To read the post-uprising reviews, the Egyptian revolution was brought to us by Twitter and Facebook.
“Credit belongs to the [social media] tools,” declared a panelist at a National Press Club discussion last week on the media’s role in events.
But Bob Drogin, a long-time correspondent for the Los Angeles Times, said the view was different from the ground.
He reported on the revolution from Egypt and was on Tahrir Square when President Hosni Mubarak announced he would step down.
Word spread through old fashioned cell phone SMS, he said.
“The only new media I saw was texting. That’s how the news came out. Everyone was texting it.”
While estimates on the number of Facebook users in Egypt range from 4 to 5 million, they represent a tiny slice of the country’s 82 million people. Less than one percent has access to broadband. But Mubarak contributed to the perception that social media was fueling the uprising when he blocked Twitter and Facebook on Jan. 25 to prevent it from being used to organize protests and blocked most internet access three days later.
Lost in the buzz over social media were the more significant roles played by radio, newspapers and television in the months leading up to the revolution — especially Al Jazeera and Al Arabiya, Drogin said. They provided sustained and comprehensive coverage of the Tunisian street protests that led to the ouster of President Zine El Abidine Ben Ali in January and galvanized the Arab world — and they have led coverage of the Egyptian protest movement as well as the revolts in Libya and Yemen.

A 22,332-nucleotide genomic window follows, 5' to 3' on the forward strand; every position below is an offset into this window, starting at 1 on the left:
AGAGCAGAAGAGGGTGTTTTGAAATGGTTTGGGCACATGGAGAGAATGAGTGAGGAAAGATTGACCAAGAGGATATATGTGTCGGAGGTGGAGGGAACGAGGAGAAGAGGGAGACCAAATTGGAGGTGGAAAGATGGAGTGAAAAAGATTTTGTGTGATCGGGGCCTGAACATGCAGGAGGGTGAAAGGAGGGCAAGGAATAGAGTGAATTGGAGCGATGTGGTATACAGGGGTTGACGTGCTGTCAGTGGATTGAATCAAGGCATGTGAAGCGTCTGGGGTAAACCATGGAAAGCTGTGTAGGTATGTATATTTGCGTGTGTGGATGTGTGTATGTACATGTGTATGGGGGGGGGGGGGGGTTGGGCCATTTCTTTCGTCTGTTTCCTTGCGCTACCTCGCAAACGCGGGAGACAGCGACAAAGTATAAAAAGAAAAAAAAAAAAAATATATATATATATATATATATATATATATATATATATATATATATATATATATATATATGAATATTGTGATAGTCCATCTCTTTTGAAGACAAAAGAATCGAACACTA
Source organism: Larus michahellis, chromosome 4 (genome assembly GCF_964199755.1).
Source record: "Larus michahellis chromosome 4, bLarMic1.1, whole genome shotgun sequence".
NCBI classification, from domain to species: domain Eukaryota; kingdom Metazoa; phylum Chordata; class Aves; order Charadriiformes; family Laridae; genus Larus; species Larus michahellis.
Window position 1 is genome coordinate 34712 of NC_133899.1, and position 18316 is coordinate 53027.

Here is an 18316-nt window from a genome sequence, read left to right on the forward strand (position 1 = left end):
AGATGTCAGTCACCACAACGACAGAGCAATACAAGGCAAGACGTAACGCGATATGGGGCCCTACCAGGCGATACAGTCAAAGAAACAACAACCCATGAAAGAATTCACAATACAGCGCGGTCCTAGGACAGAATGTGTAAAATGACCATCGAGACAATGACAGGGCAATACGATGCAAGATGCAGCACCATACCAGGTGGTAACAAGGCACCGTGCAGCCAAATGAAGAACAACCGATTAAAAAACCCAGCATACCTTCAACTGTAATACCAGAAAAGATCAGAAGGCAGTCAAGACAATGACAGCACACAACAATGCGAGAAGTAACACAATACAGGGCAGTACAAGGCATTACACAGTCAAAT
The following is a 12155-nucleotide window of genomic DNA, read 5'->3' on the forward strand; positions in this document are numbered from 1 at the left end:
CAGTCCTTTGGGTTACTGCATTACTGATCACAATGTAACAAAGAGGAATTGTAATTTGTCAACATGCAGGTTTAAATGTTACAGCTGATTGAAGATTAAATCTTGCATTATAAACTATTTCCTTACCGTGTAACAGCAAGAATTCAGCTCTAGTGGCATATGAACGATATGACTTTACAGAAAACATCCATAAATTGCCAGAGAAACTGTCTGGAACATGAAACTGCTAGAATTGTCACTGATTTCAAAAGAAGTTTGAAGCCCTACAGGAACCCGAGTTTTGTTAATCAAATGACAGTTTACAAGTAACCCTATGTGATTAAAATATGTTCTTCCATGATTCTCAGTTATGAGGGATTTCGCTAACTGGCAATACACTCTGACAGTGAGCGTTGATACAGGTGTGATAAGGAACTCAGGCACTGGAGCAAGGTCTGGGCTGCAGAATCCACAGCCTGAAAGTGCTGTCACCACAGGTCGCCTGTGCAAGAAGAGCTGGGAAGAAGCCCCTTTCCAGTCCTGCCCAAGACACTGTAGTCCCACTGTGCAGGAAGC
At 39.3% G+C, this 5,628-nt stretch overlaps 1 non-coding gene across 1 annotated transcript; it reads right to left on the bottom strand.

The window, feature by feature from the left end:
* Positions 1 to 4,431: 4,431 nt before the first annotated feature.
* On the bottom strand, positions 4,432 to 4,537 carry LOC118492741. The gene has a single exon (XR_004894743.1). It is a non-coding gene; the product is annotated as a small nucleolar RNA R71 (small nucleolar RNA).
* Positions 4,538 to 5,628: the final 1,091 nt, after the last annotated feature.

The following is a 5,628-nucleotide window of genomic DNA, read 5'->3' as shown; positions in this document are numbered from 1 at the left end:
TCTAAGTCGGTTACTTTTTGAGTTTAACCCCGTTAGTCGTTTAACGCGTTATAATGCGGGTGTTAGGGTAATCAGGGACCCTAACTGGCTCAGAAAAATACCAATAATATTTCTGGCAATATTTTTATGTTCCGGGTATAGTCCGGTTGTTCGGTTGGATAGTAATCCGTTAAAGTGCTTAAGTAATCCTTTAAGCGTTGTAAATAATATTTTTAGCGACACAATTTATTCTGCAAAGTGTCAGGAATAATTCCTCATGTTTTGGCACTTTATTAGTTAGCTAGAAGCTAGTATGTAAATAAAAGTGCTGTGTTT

Drogin has been a correspondent covering foreign affairs, national security and intelligence for the Los Angeles Times since the 1980s. He was bureau chief in Manilla and Johannesburg and has reported from nearly 50 countries. He is author of Curveball: Spies, Lies, and the Con Man Who Caused a War, which showed how the administration came to rely on phony evidence of weapons of mass destruction to justify the war with Iraq.
So this isn’t the first time he’s found himself bucking popular perception. There’s a temptation among Westerners, he said, to view foreign events through their own context, which often is far removed from the experience of those involved.
“Mirror imaging,” Drogin said. “The Facebook and Twitter revolution is our interpretation of what happened, because that’s what we want to believe.”